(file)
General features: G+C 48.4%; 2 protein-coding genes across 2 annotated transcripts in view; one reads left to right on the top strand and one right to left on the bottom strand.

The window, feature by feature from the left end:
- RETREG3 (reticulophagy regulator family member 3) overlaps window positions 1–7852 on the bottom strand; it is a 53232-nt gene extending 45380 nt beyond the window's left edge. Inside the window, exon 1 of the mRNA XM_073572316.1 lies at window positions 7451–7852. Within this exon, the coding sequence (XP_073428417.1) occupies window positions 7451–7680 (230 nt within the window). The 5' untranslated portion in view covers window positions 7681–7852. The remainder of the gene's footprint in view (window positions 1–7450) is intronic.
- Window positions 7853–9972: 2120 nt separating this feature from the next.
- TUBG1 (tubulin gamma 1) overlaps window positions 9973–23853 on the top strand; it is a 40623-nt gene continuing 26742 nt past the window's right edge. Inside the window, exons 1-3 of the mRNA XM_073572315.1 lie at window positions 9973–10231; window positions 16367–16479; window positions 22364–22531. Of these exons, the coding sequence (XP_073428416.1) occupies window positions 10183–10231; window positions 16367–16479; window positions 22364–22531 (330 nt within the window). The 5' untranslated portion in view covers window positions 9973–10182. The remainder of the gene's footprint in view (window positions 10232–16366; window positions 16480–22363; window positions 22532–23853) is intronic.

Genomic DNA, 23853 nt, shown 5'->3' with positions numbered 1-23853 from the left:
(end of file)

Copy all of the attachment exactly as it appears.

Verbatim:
General features: G+C 48.4%; 2 protein-coding genes across 2 annotated transcripts in view; one reads left to right on the top strand and one right to left on the bottom strand.

The window, feature by feature from the left end:
- RETREG3 (reticulophagy regulator family member 3) overlaps window positions 1–7852 on the bottom strand; it is a 53232-nt gene extending 45380 nt beyond the window's left edge. Inside the window, exon 1 of the mRNA XM_073572316.1 lies at window positions 7451–7852. Within this exon, the coding sequence (XP_073428417.1) occupies window positions 7451–7680 (230 nt within the window). The 5' untranslated portion in view covers window positions 7681–7852. The remainder of the gene's footprint in view (window positions 1–7450) is intronic.
- Window positions 7853–9972: 2120 nt separating this feature from the next.
- TUBG1 (tubulin gamma 1) overlaps window positions 9973–23853 on the top strand; it is a 40623-nt gene continuing 26742 nt past the window's right edge. Inside the window, exons 1-3 of the mRNA XM_073572315.1 lie at window positions 9973–10231; window positions 16367–16479; window positions 22364–22531. Of these exons, the coding sequence (XP_073428416.1) occupies window positions 10183–10231; window positions 16367–16479; window positions 22364–22531 (330 nt within the window). The 5' untranslated portion in view covers window positions 9973–10182. The remainder of the gene's footprint in view (window positions 10232–16366; window positions 16480–22363; window positions 22532–23853) is intronic.

Genomic DNA, 23853 nt, shown 5'->3' with positions numbered 1-23853 from the left: